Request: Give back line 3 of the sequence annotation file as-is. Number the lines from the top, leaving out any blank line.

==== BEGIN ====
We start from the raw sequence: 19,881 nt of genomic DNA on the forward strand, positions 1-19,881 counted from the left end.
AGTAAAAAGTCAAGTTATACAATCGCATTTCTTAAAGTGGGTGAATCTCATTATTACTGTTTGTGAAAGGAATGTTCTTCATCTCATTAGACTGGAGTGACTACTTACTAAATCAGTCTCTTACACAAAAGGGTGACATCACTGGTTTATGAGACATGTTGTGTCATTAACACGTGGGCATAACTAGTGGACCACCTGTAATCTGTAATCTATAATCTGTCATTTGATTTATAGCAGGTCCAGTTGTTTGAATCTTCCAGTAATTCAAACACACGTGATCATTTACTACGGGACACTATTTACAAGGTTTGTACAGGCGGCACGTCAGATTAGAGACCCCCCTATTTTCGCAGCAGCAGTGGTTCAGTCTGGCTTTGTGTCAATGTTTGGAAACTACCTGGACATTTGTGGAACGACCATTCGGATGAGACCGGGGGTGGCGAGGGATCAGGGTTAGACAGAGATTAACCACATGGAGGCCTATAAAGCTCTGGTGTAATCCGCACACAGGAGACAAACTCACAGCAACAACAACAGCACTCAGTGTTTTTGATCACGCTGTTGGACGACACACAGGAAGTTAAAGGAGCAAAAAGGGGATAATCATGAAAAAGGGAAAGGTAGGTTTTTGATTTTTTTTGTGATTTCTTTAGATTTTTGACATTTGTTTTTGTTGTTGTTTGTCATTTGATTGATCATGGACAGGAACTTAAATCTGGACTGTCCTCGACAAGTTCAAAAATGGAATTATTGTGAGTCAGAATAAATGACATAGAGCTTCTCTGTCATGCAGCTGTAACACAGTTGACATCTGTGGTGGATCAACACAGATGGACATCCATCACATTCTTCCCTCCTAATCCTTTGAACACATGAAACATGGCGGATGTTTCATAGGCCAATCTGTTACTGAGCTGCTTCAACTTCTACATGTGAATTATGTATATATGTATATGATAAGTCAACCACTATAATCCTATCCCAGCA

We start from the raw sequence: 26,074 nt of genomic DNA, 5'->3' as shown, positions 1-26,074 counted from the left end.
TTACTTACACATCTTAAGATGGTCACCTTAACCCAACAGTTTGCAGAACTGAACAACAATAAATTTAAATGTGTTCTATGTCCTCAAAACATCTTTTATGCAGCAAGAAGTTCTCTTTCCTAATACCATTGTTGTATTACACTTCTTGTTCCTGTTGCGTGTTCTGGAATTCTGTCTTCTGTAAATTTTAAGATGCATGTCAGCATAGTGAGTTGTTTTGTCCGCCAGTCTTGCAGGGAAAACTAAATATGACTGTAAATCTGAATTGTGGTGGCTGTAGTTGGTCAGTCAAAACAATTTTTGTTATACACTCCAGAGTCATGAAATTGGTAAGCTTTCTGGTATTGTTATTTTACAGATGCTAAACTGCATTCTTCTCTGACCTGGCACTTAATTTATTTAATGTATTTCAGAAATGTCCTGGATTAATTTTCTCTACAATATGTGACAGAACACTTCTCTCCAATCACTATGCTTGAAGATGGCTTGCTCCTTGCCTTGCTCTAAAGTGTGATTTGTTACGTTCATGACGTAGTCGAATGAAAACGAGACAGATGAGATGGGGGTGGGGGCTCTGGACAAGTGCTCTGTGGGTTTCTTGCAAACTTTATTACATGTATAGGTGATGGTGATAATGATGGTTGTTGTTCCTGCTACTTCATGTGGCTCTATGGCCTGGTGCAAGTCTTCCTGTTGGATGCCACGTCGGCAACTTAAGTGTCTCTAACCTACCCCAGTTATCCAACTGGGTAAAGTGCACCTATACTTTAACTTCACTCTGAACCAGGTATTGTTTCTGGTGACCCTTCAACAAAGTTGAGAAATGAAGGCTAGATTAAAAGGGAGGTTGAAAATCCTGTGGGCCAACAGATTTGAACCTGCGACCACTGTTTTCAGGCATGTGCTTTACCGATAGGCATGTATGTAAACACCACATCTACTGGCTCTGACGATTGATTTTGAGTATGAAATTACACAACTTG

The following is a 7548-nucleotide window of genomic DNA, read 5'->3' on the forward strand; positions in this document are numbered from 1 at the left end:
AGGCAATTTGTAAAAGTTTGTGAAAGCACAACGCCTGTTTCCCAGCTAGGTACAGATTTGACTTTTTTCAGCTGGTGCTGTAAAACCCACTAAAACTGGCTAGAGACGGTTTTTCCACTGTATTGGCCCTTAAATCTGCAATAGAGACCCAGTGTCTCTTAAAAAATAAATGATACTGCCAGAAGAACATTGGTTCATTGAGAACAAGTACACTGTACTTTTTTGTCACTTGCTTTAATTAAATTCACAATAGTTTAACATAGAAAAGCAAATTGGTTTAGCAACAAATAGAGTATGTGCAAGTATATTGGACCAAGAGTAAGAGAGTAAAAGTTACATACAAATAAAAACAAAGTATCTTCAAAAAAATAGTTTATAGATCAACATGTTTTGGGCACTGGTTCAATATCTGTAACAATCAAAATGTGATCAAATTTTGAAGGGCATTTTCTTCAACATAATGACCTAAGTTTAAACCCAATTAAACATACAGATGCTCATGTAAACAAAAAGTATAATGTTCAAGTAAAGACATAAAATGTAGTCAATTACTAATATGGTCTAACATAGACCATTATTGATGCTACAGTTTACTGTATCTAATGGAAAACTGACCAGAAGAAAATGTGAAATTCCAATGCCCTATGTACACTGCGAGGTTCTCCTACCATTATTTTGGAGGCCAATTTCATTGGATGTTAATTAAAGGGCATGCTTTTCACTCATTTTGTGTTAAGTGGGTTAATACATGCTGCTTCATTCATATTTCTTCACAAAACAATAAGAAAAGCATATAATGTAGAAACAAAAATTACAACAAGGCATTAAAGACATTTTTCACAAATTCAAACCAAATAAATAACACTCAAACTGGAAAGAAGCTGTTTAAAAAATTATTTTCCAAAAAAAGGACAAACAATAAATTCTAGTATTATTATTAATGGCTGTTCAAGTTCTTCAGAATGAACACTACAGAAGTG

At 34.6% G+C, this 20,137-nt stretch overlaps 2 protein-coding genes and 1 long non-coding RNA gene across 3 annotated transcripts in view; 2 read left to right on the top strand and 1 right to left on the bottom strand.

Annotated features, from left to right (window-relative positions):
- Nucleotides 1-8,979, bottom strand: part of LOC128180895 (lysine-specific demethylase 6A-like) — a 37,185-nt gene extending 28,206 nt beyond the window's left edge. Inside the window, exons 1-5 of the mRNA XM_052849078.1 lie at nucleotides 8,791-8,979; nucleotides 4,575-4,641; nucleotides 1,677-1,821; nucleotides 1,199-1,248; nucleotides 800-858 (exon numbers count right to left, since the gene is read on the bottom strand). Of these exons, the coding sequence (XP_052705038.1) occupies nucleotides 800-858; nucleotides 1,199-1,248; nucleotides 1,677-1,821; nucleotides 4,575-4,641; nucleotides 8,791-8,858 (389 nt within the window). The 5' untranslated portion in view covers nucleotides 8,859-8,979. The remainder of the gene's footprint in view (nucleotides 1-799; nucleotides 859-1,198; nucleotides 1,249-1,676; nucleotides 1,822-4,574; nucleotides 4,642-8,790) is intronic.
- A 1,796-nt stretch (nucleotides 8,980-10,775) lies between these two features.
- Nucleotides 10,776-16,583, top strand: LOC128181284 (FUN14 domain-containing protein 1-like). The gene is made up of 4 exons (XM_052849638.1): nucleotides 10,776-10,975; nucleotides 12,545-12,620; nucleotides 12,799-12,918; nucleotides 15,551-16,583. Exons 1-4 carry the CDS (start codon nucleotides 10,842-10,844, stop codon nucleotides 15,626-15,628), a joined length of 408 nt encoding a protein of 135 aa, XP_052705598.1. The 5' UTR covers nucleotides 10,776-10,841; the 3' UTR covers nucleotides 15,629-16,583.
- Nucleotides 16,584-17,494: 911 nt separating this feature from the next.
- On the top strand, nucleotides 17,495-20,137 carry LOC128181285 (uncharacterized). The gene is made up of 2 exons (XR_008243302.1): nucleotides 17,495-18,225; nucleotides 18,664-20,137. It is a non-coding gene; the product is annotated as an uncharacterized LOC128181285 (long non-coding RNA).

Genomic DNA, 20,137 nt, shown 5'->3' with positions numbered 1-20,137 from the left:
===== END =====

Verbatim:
We start from the raw sequence: 26,074 nt of genomic DNA, 5'->3' as shown, positions 1-26,074 counted from the left end.